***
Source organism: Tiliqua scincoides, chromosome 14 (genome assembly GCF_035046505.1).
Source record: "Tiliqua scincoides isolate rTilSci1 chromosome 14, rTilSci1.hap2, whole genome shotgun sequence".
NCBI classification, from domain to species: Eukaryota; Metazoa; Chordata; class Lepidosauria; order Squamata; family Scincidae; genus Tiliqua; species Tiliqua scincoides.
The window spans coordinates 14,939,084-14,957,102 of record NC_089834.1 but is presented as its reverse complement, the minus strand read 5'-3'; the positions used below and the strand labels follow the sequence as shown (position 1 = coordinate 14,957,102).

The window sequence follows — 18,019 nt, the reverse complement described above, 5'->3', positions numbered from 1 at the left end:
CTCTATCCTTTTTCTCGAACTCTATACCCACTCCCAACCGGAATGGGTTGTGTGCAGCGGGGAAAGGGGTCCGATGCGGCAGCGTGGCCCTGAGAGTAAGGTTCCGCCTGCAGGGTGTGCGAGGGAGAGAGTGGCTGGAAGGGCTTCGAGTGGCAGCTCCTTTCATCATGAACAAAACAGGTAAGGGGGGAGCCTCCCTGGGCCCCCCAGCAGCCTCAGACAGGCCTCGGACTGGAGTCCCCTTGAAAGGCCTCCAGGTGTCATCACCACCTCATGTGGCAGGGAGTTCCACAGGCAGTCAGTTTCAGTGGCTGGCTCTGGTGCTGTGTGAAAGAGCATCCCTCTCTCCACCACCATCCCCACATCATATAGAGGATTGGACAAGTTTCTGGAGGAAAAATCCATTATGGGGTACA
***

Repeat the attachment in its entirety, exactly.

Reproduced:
Source organism: Tiliqua scincoides, chromosome 14 (genome assembly GCF_035046505.1).
Source record: "Tiliqua scincoides isolate rTilSci1 chromosome 14, rTilSci1.hap2, whole genome shotgun sequence".
NCBI classification, from domain to species: Eukaryota; Metazoa; Chordata; class Lepidosauria; order Squamata; family Scincidae; genus Tiliqua; species Tiliqua scincoides.
The window spans coordinates 14,939,084-14,957,102 of record NC_089834.1 but is presented as its reverse complement, the minus strand read 5'-3'; the positions used below and the strand labels follow the sequence as shown (position 1 = coordinate 14,957,102).

The window sequence follows — 18,019 nt, the reverse complement described above, 5'->3', positions numbered from 1 at the left end:
CTCTATCCTTTTTCTCGAACTCTATACCCACTCCCAACCGGAATGGGTTGTGTGCAGCGGGGAAAGGGGTCCGATGCGGCAGCGTGGCCCTGAGAGTAAGGTTCCGCCTGCAGGGTGTGCGAGGGAGAGAGTGGCTGGAAGGGCTTCGAGTGGCAGCTCCTTTCATCATGAACAAAACAGGTAAGGGGGGAGCCTCCCTGGGCCCCCCAGCAGCCTCAGACAGGCCTCGGACTGGAGTCCCCTTGAAAGGCCTCCAGGTGTCATCACCACCTCATGTGGCAGGGAGTTCCACAGGCAGTCAGTTTCAGTGGCTGGCTCTGGTGCTGTGTGAAAGAGCATCCCTCTCTCCACCACCATCCCCACATCATATAGAGGATTGGACAAGTTTCTGGAGGAAAAATCCATTATGGGGTACA